“It was draining. I just didn’t realise he went through so much,” Sheedy said.
“He’s a wonderful person.”
Sheedy called on non-Indigenous Australians to consider the arguments of those who don’t see Australia Day as a day that should be celebrated.
“Whilst celebrating Australia day in January can you consider what had happened to our people in the atrocities before Australia day?” Sheedy said.
He said many people were still learning about this country and its history describing Goodes as “a remarkable player for his family, his people.”
“It’s very sad what happened in those latter years (of his career) because all of his play has been sensational,” Sheedy said.
In his book, the four-time premiership coach profiles 21 players and coaches he considers icons and sits down to interview nine of the subjects including his former premiership captain James Hird.
Sheedy described Hird as the best player he coached and pledged to help him as he continues to find his feet after the Essendon drugs scandal that ended his coaching career.
“I want to make sure I am there to encourage him to work through it and still love the game as much as we all have,” Sheedy said.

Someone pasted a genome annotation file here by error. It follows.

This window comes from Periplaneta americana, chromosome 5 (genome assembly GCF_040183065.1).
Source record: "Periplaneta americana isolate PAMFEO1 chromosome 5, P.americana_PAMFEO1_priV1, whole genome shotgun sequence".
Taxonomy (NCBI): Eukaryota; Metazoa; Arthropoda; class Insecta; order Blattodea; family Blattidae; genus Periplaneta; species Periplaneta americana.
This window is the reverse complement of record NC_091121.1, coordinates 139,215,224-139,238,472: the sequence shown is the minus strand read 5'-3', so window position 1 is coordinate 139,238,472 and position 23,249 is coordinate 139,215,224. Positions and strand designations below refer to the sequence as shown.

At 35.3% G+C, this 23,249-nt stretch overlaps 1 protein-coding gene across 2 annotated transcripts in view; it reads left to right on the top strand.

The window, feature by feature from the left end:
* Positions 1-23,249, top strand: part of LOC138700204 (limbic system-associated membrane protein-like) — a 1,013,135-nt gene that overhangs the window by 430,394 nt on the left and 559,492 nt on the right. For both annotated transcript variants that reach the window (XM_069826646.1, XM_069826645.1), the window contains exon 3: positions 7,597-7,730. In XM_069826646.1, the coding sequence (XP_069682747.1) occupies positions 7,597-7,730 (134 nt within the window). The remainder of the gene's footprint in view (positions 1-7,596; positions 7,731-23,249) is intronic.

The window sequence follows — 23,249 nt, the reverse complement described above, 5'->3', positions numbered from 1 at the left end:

Sheedy was in typically formidable style at the launch, suggesting that the Giants would bounce back from their 89-point grand final loss to Richmond, describing the fledgling club as a baby club.
“As far as I am concerned the baby giant fell out of the cot and hurt itself,” Sheedy said.
He said they should be admired for making the grand final when they were probably the fifth best club in the AFL reserving his sledge for his favourite punching bag Collingwood.
“Many people would say Collingwood gifted Richmond a premiership and I think that is right,” Sheedy said.
But he said Tigers’ champion Dustin Martin was only halfway towards matching the achievements of five-time premiership tiger and official AFL Legend Kevin Bartlett.
“If you don’t like Dusty Martin, you are kidding yourself … and he has probably only done half of what Kevin Bartlett has done so he still has to catch Bartlett yet in my mind as a great player because he is a freak,” Sheedy said.
“But he is on the way. He commands you to watch him. When the ball goes near Dusty I go ‘wow’.”
Sheedy was also unable to resist stepping outside his portfolio to pass comment on tennis players Nick Kyrgios and Bernard Tomic, suggesting the maligned pair could benefit from watching Australia’s world No.1 Ash Barty.
“Surely Kyrgios and Tomic can learn something from that young woman,” Sheedy said.
Peter Ryan is a sports reporter with The Age covering AFL, horse racing and other sports.